# Is Gaussian Process Regression a linear model?

I had a discussion today with someone saying that Gaussian Processes are linear models. I don't see in which sense this may be correct. To be clear, here the definition of a linear model is the usual one, i.e., a model which is linear in the parameters. Thus,

$y=\beta_0+\beta_1x+\beta_2\sin(x)+\epsilon$

and

$y=\beta_0+\boldsymbol{\beta}^T\cdot\mathbf{x}+\epsilon$

are linear, and

$y=\beta_0+\beta_1x+\beta_2\exp({\beta_3x})+\epsilon$

is not.

For simplicity, let's consider a Squared Exponential covariance function, and assume that the correlation length, the signal variance and the noise variance are known. Given a design matrix $X$ and corresponding response vector $\mathbf{y}$, the GP prediction at a new prediction point $\mathbf{x}^*$ is

$$\hat{y}(\mathbf{x}^*)=\mathbf{k}_*^T(K+\sigma I)^{-1}\mathbf{y}$$

Now, this estimator is clearly a nonlinear function of $X$ and a linear function of $\mathbf{y}$. The other person insisted that $\mathbf{y}$ is the parameter vector of this model, and thus the model is linear. I don't think this makes any sense: it would mean that the number of parameters of the model depends on the sample size. I think we can at most say that the estimator is a linear function of $\mathbf{y}$, but surely not the statistical model underlying Gaussian Process Regression. Do you agree?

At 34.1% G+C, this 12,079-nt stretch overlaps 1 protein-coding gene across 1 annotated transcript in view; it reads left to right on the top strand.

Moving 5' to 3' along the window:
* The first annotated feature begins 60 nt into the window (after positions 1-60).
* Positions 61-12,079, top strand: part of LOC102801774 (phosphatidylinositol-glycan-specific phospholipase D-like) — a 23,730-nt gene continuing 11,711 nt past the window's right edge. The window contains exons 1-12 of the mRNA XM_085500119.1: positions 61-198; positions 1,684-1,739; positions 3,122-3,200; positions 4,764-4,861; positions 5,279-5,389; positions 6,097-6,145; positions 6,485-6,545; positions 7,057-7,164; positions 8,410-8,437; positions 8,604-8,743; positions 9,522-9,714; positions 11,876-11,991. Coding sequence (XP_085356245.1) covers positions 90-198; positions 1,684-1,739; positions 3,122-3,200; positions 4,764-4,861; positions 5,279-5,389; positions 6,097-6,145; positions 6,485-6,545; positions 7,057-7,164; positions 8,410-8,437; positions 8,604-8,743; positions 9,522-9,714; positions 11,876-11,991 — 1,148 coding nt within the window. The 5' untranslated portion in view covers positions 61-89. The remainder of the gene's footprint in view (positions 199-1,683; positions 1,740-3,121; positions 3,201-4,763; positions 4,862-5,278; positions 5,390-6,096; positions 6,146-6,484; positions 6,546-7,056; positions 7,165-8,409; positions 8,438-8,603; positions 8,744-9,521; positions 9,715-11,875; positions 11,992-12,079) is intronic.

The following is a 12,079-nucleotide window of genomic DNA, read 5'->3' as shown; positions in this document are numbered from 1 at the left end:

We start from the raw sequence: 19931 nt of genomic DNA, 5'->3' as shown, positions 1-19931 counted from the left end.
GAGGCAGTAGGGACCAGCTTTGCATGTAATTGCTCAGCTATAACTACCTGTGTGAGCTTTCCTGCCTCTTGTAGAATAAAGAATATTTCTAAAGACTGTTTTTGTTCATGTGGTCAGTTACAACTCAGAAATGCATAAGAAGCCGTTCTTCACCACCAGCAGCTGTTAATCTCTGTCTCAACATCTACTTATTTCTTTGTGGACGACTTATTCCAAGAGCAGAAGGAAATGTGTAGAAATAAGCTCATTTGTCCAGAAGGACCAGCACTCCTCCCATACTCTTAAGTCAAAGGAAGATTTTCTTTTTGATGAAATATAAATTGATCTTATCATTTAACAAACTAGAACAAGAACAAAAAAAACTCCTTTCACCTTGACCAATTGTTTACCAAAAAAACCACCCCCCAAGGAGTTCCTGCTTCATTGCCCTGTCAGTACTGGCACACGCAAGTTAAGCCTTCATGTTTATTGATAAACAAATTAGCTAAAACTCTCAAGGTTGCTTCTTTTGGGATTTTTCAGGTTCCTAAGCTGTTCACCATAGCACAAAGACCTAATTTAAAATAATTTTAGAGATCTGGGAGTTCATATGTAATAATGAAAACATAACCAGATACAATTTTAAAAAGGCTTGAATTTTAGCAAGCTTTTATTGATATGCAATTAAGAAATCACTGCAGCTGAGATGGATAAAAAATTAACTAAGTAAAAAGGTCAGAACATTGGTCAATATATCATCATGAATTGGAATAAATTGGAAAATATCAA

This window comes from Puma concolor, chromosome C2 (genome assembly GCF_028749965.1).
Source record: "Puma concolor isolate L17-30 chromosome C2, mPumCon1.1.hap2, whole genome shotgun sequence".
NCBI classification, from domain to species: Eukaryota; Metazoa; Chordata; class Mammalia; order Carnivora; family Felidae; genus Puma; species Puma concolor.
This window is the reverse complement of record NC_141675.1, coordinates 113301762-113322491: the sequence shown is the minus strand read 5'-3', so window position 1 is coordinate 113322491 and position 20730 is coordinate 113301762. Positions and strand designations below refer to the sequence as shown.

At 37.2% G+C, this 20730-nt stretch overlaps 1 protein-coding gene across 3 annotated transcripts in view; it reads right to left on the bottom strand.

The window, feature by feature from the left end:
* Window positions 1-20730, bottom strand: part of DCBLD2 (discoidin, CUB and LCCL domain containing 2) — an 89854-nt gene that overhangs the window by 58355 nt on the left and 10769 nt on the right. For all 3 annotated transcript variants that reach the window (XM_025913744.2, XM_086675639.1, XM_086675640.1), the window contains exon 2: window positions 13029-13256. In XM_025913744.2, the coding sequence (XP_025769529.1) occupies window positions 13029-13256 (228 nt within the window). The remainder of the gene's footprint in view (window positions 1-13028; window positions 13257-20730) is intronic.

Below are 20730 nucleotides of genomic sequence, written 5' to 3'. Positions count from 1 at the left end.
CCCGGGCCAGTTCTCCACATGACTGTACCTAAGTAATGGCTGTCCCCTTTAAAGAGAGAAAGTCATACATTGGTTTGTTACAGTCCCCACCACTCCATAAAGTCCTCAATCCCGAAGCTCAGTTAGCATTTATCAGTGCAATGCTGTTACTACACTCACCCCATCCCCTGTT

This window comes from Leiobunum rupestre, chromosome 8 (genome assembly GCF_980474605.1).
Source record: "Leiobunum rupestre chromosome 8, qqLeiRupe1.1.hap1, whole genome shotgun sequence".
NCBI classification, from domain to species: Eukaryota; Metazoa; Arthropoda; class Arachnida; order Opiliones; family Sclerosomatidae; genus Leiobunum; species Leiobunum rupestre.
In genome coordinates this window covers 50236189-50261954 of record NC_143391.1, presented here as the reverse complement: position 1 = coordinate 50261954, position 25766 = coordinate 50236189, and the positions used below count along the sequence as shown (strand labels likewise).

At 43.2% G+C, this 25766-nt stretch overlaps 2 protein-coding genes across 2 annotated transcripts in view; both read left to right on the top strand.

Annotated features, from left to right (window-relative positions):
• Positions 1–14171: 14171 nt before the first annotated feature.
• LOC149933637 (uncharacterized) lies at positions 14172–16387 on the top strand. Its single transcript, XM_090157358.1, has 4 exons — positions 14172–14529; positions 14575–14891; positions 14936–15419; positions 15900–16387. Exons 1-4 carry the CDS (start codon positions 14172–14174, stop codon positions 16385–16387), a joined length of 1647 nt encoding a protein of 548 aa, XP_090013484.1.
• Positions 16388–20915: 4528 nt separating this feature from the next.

• Have you noticed that the OLS estimator $(X^\prime X)^{-}X^\prime y$ is highly nonlinear in $X$, too? – whuber Oct 31 '17 at 19:43
• @whuber sure, and it's also linear in $\mathbf{y}$, like the GPR estimator. However, I was talking about linearity of the model, not the estimator. I guess the other person confounded the two things. – DeltaIV Oct 31 '17 at 21:58
• Interestingly, a GP regression model is equivalent to (linear) ridge regression if you use a linear kernel. – Kevin Yang Nov 1 '17 at 1:13
• @KevinYang true, but a linear kernel is a degenerate kernel, in that its eigenexpansion is finite (and thus the covariance function is only semidefinite positive, instead than definite positive). Let's consider just strictly positive definite covariance functions: do you think GP regression is a linear model or not? If it is, and you can show me which are the model parameters I would accept it as an answer. However, if the parameters depend on the data set, I don't think we can talk of a linear model...ideally the model is defined independently of the data set. – DeltaIV Nov 1 '17 at 11:25